“Ram Naam Satya Hai,” chant the mourners in a funeral procession as they solemnly carry the mortal remains of a man through the meandering lanes of Malda in West Bengal.
At another funeral, some 2,000 kilometres away in Mumbai, another group of pallbearers carry a bier to the crematorium, again chanting “Ram Naam Satya Hai”.
Nothing unusual about the two funerals, but for the fact that the pallbearers wore skull caps and sported flowing beards–they are Muslims, and chanting the name of a Hindu God is akin to sin for them.
Binay Saha died at a ripe old age of 90 in Loyaitola in Malda district of West Bengal. His is the only Hindu family in the locality of 100 odd Muslim households.
His two sons–Kamal and Shyamal–were distraught, and also worried about how will they perform the last rites of their father during the lockdown with no Hindus around.
“Our father died of old age ailments. We were anxious about how to cremate him during the lockdown. None of our relatives would be able to come. Actually, we should not have worried. Our neighbours came forward and everything was carried out smoothly,” said a visibly moved Shyamal.
Help for him was just a door away. At the home of Saddam Sheikh.
“I was the first to know about his death on Tuesday. We are neighbours…and we did our duty as neighbours,” said Sheikh.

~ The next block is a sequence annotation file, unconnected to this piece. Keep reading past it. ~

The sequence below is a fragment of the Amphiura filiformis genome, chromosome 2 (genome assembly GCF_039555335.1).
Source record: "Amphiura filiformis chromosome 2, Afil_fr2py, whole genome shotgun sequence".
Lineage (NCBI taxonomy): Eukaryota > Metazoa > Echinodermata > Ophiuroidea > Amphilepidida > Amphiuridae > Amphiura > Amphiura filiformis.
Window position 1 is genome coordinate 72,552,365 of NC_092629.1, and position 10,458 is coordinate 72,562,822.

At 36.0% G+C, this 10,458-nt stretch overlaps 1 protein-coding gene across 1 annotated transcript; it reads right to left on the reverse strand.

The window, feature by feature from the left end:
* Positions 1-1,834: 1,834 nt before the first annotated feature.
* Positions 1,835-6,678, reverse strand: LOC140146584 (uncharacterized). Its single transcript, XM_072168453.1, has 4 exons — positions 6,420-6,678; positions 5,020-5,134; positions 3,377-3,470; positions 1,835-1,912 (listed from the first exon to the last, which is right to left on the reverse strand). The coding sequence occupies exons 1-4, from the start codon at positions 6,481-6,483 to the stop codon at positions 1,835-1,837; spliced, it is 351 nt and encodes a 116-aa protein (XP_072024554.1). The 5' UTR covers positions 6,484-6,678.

“No religion is greater than humanity,” said the man, his furrowed face betraying pathos and calm satisfaction at a good deed done.
“Irrespective of our faith, we stay together,” said a proud Razia Bibi, the panchayat chief.
Premchandra Buddhalal Mahavir, a resident of Gareeb Nagar locality of Bandra in Mumbai, also died during the nationwide lockdown.
After the death of his 68-year-old father, his son Mohan made frantic calls to his relatives and friends who could not come down to his home for the last rites.
“I could not contact my two elder brothers residing in Nalasopara area of neighbouring Palghar district. I informed my uncles in Rajasthan about my father’s death but they too could not step out of their house because of the lockdown,” Mohan told PTI.
Plunged in abject despair, Mohan got help from his Muslim neighbours, who not only carried on their shoulders his dead father but also helped with legal documentation.
“We knew Premchandra Mahavir quite well. In times like these we should show humanity transcending religious barriers,” said Yusuf Siddique Sheikh, a neighbour of Mahavir, apparently mindful of the tear in the country’s secular fabric. And probably thinking ‘no religion is greater than humanity’, as an obscure Saddam Sheikh of Malda put it.